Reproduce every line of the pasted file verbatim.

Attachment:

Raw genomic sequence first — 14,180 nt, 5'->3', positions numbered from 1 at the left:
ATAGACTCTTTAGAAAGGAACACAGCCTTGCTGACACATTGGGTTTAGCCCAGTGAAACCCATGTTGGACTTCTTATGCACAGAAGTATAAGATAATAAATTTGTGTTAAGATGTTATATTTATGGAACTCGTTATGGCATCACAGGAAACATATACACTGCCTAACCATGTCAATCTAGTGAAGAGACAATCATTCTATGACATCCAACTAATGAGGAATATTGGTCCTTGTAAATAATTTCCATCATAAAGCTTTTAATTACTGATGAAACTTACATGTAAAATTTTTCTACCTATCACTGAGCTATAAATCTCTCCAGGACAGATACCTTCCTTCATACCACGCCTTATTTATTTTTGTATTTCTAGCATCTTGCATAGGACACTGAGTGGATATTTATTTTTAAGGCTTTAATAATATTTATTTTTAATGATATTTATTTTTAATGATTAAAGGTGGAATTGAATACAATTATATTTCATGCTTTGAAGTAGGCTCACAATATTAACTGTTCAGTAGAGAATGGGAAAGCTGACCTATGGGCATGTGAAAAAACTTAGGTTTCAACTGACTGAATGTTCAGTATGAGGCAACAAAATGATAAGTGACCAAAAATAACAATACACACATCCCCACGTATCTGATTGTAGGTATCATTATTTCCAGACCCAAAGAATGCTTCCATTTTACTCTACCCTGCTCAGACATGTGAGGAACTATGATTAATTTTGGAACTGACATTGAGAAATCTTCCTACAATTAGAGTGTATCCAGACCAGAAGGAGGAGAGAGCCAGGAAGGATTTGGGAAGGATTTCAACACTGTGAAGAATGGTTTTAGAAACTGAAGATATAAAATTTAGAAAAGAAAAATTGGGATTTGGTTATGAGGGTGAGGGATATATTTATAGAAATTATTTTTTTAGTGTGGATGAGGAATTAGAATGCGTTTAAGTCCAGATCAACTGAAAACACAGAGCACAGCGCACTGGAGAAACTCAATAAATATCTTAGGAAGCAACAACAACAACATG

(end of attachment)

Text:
Raw genomic sequence first — 14,180 nt, 5'->3', positions numbered from 1 at the left:
ATAGACTCTTTAGAAAGGAACACAGCCTTGCTGACACATTGGGTTTAGCCCAGTGAAACCCATGTTGGACTTCTTATGCACAGAAGTATAAGATAATAAATTTGTGTTAAGATGTTATATTTATGGAACTCGTTATGGCATCACAGGAAACATATACACTGCCTAACCATGTCAATCTAGTGAAGAGACAATCATTCTATGACATCCAACTAATGAGGAATATTGGTCCTTGTAAATAATTTCCATCATAAAGCTTTTAATTACTGATGAAACTTACATGTAAAATTTTTCTACCTATCACTGAGCTATAAATCTCTCCAGGACAGATACCTTCCTTCATACCACGCCTTATTTATTTTTGTATTTCTAGCATCTTGCATAGGACACTGAGTGGATATTTATTTTTAAGGCTTTAATAATATTTATTTTTAATGATATTTATTTTTAATGATTAAAGGTGGAATTGAATACAATTATATTTCATGCTTTGAAGTAGGCTCACAATATTAACTGTTCAGTAGAGAATGGGAAAGCTGACCTATGGGCATGTGAAAAAACTTAGGTTTCAACTGACTGAATGTTCAGTATGAGGCAACAAAATGATAAGTGACCAAAAATAACAATACACACATCCCCACGTATCTGATTGTAGGTATCATTATTTCCAGACCCAAAGAATGCTTCCATTTTACTCTACCCTGCTCAGACATGTGAGGAACTATGATTAATTTTGGAACTGACATTGAGAAATCTTCCTACAATTAGAGTGTATCCAGACCAGAAGGAGGAGAGAGCCAGGAAGGATTTGGGAAGGATTTCAACACTGTGAAGAATGGTTTTAGAAACTGAAGATATAAAATTTAGAAAAGAAAAATTGGGATTTGGTTATGAGGGTGAGGGATATATTTATAGAAATTATTTTTTTAGTGTGGATGAGGAATTAGAATGCGTTTAAGTCCAGATCAACTGAAAACACAGAGCACAGCGCACTGGAGAAACTCAATAAATATCTTAGGAAGCAACAACAACAACATG